Task Vehicles parts and accessories. But is recently has shifted its focus by producing scratch-resistant Clearly Safer Personal Shields. These clear barriers, or “sneeze shields,” effectively shield employees and customers from harmful germs and viruses.
They are made so that a pass-through cutout at the bottom allows for easy transfer of payment, while allowing employees to maintain valuable face-to-face interaction without any unnecessary contact. The shields are lightweight, durable and easy to clean.
“We started making them about the time the virus started to escalate in the U.S. and the Stay at Home initiatives began for the local community,” says Jay King, Managing Director for Super ATV. “Workers were still working, and we wanted to find a way to help.”
Several local businesses are using them such as Kings Daughters Hospital, the Dollar Store, Red Pepper Deli, law offices and automotive parts houses. So far, 2,000 barriers have been made and will continue to be made as long as there is an interest for them, he said.

Photo provided

John Heitz, co-owner of Red Pepper Deli in Madison, Ind., poses behind a plexiglass safety shield created by Super ATV. The shields are being used at dozens of locations in town, including at the local post offices.


The personal shields are sold for $44.95 through SuperATV. That is the only thing sold directly to the public. Everything else is sold by contract to the state or hospitals.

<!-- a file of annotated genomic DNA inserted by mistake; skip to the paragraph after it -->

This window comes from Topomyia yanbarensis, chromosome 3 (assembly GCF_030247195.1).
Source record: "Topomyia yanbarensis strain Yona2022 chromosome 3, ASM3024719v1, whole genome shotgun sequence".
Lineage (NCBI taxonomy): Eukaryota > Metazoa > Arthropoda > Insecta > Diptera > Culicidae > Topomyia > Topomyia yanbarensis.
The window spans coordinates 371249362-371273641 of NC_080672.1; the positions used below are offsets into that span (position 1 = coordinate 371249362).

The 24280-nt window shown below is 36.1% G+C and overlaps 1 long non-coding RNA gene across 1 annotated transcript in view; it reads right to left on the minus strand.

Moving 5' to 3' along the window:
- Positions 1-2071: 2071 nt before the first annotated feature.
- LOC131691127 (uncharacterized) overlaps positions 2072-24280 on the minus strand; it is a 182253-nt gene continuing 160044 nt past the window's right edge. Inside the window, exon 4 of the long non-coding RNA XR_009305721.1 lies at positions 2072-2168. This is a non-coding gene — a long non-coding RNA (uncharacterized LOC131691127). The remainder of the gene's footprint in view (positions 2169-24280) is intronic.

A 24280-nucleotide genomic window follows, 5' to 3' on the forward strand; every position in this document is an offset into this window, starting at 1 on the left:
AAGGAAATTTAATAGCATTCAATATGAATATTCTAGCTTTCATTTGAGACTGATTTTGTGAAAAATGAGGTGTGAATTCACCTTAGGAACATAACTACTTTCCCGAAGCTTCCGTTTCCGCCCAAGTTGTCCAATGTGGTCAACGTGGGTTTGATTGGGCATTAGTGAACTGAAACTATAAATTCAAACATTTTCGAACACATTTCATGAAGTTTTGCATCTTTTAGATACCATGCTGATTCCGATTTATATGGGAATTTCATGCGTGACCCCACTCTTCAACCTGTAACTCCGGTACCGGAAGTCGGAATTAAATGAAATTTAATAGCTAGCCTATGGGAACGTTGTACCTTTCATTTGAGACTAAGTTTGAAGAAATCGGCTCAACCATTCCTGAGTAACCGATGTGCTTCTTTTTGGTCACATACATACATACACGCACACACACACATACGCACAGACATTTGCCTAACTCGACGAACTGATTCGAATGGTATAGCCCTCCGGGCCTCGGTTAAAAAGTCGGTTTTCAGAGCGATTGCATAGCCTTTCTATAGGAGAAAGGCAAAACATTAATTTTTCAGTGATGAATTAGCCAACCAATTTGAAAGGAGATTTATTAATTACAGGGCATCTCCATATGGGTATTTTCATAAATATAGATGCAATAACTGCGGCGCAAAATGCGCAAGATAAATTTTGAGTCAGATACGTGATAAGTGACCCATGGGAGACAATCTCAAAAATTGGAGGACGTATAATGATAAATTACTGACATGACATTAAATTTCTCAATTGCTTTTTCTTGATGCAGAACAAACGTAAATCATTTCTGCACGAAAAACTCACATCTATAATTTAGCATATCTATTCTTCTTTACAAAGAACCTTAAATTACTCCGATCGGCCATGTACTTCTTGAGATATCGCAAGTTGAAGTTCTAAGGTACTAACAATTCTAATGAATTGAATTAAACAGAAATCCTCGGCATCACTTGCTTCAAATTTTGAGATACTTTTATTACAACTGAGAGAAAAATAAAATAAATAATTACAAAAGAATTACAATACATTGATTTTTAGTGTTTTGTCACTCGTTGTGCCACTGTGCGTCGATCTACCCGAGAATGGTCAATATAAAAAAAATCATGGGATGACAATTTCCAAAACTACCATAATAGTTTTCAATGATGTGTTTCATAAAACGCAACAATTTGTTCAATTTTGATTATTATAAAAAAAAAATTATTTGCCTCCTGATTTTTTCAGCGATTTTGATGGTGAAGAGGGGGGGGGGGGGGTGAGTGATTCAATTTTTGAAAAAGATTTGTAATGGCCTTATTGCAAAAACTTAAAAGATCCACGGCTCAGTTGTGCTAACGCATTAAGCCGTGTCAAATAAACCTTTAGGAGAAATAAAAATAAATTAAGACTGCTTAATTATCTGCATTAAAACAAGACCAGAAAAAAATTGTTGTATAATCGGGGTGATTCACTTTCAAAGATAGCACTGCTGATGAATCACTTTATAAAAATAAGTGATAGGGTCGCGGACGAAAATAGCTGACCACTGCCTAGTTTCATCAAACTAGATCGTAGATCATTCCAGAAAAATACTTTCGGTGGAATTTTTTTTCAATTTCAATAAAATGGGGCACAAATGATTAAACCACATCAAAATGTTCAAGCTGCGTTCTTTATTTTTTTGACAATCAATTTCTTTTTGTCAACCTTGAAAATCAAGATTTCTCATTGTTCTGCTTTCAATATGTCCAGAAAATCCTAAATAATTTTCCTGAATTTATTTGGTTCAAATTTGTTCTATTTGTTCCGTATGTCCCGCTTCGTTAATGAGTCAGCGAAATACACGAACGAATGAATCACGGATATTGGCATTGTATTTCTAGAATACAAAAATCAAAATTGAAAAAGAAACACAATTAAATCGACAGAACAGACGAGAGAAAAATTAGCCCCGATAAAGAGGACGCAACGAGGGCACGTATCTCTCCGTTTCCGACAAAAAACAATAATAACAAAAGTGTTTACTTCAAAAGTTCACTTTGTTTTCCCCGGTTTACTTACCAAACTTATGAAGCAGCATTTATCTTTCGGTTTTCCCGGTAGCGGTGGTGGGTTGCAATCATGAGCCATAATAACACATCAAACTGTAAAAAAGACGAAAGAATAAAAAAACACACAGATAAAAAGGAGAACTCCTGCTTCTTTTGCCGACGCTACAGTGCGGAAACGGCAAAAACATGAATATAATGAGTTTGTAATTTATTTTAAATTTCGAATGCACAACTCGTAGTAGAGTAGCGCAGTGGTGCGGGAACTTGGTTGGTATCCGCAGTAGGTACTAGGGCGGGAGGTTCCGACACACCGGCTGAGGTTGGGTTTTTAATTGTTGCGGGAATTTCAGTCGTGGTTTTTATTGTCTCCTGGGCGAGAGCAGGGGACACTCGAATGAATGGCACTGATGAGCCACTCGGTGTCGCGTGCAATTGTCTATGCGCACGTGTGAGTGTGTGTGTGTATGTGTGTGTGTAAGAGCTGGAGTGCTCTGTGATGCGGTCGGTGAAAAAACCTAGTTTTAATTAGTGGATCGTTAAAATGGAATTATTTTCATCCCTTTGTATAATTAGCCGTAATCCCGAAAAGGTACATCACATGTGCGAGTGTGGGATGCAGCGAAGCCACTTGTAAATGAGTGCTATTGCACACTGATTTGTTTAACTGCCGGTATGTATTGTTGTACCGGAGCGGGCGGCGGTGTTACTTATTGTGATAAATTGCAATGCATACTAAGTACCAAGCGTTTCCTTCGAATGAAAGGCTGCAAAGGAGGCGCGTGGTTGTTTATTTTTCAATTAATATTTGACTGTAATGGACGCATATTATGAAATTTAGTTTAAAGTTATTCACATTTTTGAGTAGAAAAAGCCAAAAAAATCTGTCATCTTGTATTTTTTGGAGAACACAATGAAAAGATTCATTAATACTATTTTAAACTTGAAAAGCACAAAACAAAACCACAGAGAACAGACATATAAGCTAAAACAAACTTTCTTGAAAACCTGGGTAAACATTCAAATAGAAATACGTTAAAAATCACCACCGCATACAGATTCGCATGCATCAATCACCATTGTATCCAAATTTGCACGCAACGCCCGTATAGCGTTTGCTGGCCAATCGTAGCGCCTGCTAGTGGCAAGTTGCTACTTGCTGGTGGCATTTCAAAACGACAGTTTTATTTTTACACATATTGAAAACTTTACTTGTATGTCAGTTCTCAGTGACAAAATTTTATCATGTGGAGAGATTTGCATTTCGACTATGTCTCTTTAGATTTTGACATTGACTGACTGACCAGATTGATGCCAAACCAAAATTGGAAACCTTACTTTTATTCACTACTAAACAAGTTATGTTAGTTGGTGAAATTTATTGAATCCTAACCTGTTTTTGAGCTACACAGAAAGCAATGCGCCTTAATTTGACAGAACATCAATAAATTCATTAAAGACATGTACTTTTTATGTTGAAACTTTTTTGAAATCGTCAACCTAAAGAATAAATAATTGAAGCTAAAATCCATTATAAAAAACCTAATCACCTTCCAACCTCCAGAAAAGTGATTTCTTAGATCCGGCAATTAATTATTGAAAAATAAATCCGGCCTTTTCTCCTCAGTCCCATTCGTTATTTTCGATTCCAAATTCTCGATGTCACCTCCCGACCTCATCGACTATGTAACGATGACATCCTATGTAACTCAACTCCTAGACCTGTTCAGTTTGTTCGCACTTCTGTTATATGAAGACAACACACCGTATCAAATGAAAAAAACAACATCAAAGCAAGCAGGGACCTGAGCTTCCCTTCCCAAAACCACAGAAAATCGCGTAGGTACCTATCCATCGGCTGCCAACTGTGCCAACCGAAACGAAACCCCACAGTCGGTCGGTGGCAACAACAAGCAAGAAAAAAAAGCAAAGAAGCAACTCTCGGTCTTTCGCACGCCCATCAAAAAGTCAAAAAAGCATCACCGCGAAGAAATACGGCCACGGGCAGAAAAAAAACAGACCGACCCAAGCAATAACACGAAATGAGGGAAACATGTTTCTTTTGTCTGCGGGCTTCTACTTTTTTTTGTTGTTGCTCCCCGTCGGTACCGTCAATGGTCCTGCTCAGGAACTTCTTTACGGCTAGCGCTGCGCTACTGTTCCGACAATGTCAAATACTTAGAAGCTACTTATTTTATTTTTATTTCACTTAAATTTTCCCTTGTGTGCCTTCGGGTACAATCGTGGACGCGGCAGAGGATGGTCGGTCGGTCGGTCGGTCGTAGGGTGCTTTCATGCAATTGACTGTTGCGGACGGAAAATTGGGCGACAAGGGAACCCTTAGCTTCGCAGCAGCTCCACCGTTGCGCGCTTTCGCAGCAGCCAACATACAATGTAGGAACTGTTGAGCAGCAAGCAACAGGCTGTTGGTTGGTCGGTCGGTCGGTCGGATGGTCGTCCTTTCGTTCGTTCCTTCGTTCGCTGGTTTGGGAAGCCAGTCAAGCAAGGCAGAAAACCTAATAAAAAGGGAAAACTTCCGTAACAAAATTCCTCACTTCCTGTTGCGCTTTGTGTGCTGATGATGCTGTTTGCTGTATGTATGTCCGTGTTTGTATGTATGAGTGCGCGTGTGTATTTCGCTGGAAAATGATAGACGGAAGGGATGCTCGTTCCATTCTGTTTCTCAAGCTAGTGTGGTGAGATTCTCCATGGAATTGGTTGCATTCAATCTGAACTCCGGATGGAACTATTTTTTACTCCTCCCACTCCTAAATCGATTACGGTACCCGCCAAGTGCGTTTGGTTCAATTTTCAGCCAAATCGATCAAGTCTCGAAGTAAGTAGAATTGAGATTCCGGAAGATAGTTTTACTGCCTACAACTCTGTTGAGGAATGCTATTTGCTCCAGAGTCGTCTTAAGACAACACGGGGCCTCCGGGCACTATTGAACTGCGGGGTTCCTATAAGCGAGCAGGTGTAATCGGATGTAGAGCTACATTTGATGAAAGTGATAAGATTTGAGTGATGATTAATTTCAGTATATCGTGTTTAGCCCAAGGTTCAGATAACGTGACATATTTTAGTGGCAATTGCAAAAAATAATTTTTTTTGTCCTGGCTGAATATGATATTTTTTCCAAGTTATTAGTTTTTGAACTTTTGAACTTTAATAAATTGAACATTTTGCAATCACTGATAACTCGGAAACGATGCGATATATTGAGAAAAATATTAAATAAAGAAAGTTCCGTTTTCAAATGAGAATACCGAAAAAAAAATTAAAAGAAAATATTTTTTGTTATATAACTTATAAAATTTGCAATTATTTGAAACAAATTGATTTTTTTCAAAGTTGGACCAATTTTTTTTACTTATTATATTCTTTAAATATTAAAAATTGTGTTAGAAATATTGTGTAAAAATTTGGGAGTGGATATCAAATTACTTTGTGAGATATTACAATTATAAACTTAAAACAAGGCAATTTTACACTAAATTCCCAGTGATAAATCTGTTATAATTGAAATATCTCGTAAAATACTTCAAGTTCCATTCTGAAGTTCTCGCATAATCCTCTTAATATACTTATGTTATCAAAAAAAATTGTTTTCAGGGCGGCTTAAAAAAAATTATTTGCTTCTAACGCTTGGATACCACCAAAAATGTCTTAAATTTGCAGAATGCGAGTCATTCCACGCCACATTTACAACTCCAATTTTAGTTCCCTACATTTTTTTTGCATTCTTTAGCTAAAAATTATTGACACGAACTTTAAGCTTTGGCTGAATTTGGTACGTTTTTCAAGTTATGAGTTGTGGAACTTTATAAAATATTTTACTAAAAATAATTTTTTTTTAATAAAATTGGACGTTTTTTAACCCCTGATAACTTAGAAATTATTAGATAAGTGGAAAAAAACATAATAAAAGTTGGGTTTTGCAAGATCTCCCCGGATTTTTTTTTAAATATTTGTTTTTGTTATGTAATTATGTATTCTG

“When we saw that customer interaction was at risk, we took a look at what we had and decided how to use it to keep people safe.” Over a 48-hour period, the company pulled a design together, made some barriers and got them out to those who needed them.
“The response was overwhelming,” King said.
During normal times, the company gets the most business for its polycarbonate windshields, said King. Using the same theory, Super ATV is converting a quarter-inch thick polycarbonate sheet into barriers. The polycarbonate makes them stronger, lighter and more flexible than those made of acrylic, and they are also highly resistant to chemicals and high temperatures.
An XR Optic Hard Coating is applied to both sides of the shields, making them resistant to scratches or abrasions of any kind. They can be easily cleaned and sanitized using Lysol and a microfiber cloth. Two standard sizes are available:  28 inches wide by 26 inches high or 21 inches wide by 30.5 inches high, or they can be custom sized if needed.
The process begins with a flat piece of polycarbonate, which is then run through routers before moving to a press to bend the material. They are packaged along with bases and hardware. “We can make over 300 per shift,” King said.
The barriers will “last a long time. Indoors they will potentially last forever.” The company will make barriers for “anybody that needs them,” he said. Super ATV is owed by Harold Hunt, who “always has the local community in mind,” King said.
Super ATV has also made about 3,000 clear face shields for first responders, “with more orders coming in,” King said. So far “our biggest customer is the state of Indiana,” in the form of the National Guard.
A third item the 20 employees at Super ATV are producing at this time is intubator shields for the medical field. So far 150,000 have been made. If a patient is put on a ventilator, they will need to be intubated (have a breathing tube placed in them), which puts the nurses, doctors and others at risk from the patient coughing on them, etc., said King.
By using such shields, hospital staff can “perform their jobs without direct exposure to patients.” Over the last couple of weeks, these shields were sent out to two hospitals and EMS workers.
King said he foresees changes in the future when businesses begin to re-open. “I think we’ll see more of this type of product (barriers) in place in retail outlets.”